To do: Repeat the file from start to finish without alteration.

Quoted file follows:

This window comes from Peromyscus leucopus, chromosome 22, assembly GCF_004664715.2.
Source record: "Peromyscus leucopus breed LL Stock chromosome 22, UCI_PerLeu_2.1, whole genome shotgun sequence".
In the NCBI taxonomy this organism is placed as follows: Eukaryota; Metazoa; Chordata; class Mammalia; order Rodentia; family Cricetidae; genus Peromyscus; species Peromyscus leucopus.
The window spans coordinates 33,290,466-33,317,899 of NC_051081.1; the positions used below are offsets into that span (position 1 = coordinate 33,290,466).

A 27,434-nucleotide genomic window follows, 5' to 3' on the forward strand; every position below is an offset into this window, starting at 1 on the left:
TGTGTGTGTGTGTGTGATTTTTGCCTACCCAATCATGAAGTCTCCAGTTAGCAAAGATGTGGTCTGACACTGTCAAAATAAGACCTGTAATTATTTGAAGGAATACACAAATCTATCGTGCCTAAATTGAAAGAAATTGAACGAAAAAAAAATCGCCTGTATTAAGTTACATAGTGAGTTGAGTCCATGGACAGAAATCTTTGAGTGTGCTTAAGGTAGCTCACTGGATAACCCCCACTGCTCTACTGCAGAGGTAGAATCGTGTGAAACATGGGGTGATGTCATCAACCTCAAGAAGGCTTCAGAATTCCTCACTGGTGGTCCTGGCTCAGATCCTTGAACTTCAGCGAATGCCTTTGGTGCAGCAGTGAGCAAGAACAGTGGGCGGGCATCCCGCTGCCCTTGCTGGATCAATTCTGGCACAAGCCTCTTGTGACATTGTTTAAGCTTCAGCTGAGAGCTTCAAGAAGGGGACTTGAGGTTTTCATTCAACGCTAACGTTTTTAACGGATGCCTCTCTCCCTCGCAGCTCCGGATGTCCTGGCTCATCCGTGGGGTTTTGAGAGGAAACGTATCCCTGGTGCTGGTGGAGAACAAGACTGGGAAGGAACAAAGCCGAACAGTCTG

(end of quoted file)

This window comes from Peromyscus leucopus, chromosome 22, assembly GCF_004664715.2.
Source record: "Peromyscus leucopus breed LL Stock chromosome 22, UCI_PerLeu_2.1, whole genome shotgun sequence".
In the NCBI taxonomy this organism is placed as follows: Eukaryota; Metazoa; Chordata; class Mammalia; order Rodentia; family Cricetidae; genus Peromyscus; species Peromyscus leucopus.
The window spans coordinates 33,290,466-33,317,899 of NC_051081.1; the positions used below are offsets into that span (position 1 = coordinate 33,290,466).

A 27,434-nucleotide genomic window follows, 5' to 3' on the forward strand; every position below is an offset into this window, starting at 1 on the left:
TGTGTGTGTGTGTGTGATTTTTGCCTACCCAATCATGAAGTCTCCAGTTAGCAAAGATGTGGTCTGACACTGTCAAAATAAGACCTGTAATTATTTGAAGGAATACACAAATCTATCGTGCCTAAATTGAAAGAAATTGAACGAAAAAAAAATCGCCTGTATTAAGTTACATAGTGAGTTGAGTCCATGGACAGAAATCTTTGAGTGTGCTTAAGGTAGCTCACTGGATAACCCCCACTGCTCTACTGCAGAGGTAGAATCGTGTGAAACATGGGGTGATGTCATCAACCTCAAGAAGGCTTCAGAATTCCTCACTGGTGGTCCTGGCTCAGATCCTTGAACTTCAGCGAATGCCTTTGGTGCAGCAGTGAGCAAGAACAGTGGGCGGGCATCCCGCTGCCCTTGCTGGATCAATTCTGGCACAAGCCTCTTGTGACATTGTTTAAGCTTCAGCTGAGAGCTTCAAGAAGGGGACTTGAGGTTTTCATTCAACGCTAACGTTTTTAACGGATGCCTCTCTCCCTCGCAGCTCCGGATGTCCTGGCTCATCCGTGGGGTTTTGAGAGGAAACGTATCCCTGGTGCTGGTGGAGAACAAGACTGGGAAGGAACAAAGCCGAACAGTCTG